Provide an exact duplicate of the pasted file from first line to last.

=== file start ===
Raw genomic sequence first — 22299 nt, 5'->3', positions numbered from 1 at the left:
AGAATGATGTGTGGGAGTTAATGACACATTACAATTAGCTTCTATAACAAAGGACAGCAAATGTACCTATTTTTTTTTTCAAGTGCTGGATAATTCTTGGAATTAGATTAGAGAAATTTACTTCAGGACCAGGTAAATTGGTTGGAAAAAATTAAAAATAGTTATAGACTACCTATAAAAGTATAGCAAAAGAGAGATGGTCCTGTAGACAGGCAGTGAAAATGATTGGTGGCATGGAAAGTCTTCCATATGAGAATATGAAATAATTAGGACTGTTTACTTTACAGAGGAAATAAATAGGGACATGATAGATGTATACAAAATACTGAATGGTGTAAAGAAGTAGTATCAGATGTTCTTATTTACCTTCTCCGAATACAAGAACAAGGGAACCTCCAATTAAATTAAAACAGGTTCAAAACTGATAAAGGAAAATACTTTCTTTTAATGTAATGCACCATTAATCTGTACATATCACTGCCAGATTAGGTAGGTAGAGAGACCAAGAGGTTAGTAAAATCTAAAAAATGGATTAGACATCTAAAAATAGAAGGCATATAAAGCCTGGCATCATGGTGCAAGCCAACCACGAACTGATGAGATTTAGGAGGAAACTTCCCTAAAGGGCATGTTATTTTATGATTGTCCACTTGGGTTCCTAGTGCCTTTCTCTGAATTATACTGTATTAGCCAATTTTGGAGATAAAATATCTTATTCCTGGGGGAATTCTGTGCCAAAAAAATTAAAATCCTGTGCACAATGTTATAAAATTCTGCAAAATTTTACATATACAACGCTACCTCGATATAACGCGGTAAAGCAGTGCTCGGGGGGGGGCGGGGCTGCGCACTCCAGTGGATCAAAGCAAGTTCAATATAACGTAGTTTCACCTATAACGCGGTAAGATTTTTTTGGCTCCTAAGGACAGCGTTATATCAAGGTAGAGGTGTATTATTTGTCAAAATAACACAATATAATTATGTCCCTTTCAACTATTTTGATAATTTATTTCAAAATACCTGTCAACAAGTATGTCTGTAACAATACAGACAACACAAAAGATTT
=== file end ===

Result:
Raw genomic sequence first — 22299 nt, 5'->3', positions numbered from 1 at the left:
AGAATGATGTGTGGGAGTTAATGACACATTACAATTAGCTTCTATAACAAAGGACAGCAAATGTACCTATTTTTTTTTTCAAGTGCTGGATAATTCTTGGAATTAGATTAGAGAAATTTACTTCAGGACCAGGTAAATTGGTTGGAAAAAATTAAAAATAGTTATAGACTACCTATAAAAGTATAGCAAAAGAGAGATGGTCCTGTAGACAGGCAGTGAAAATGATTGGTGGCATGGAAAGTCTTCCATATGAGAATATGAAATAATTAGGACTGTTTACTTTACAGAGGAAATAAATAGGGACATGATAGATGTATACAAAATACTGAATGGTGTAAAGAAGTAGTATCAGATGTTCTTATTTACCTTCTCCGAATACAAGAACAAGGGAACCTCCAATTAAATTAAAACAGGTTCAAAACTGATAAAGGAAAATACTTTCTTTTAATGTAATGCACCATTAATCTGTACATATCACTGCCAGATTAGGTAGGTAGAGAGACCAAGAGGTTAGTAAAATCTAAAAAATGGATTAGACATCTAAAAATAGAAGGCATATAAAGCCTGGCATCATGGTGCAAGCCAACCACGAACTGATGAGATTTAGGAGGAAACTTCCCTAAAGGGCATGTTATTTTATGATTGTCCACTTGGGTTCCTAGTGCCTTTCTCTGAATTATACTGTATTAGCCAATTTTGGAGATAAAATATCTTATTCCTGGGGGAATTCTGTGCCAAAAAAATTAAAATCCTGTGCACAATGTTATAAAATTCTGCAAAATTTTACATATACAACGCTACCTCGATATAACGCGGTAAAGCAGTGCTCGGGGGGGGGCGGGGCTGCGCACTCCAGTGGATCAAAGCAAGTTCAATATAACGTAGTTTCACCTATAACGCGGTAAGATTTTTTTGGCTCCTAAGGACAGCGTTATATCAAGGTAGAGGTGTATTATTTGTCAAAATAACACAATATAATTATGTCCCTTTCAACTATTTTGATAATTTATTTCAAAATACCTGTCAACAAGTATGTCTGTAACAATACAGACAACACAAAAGATTT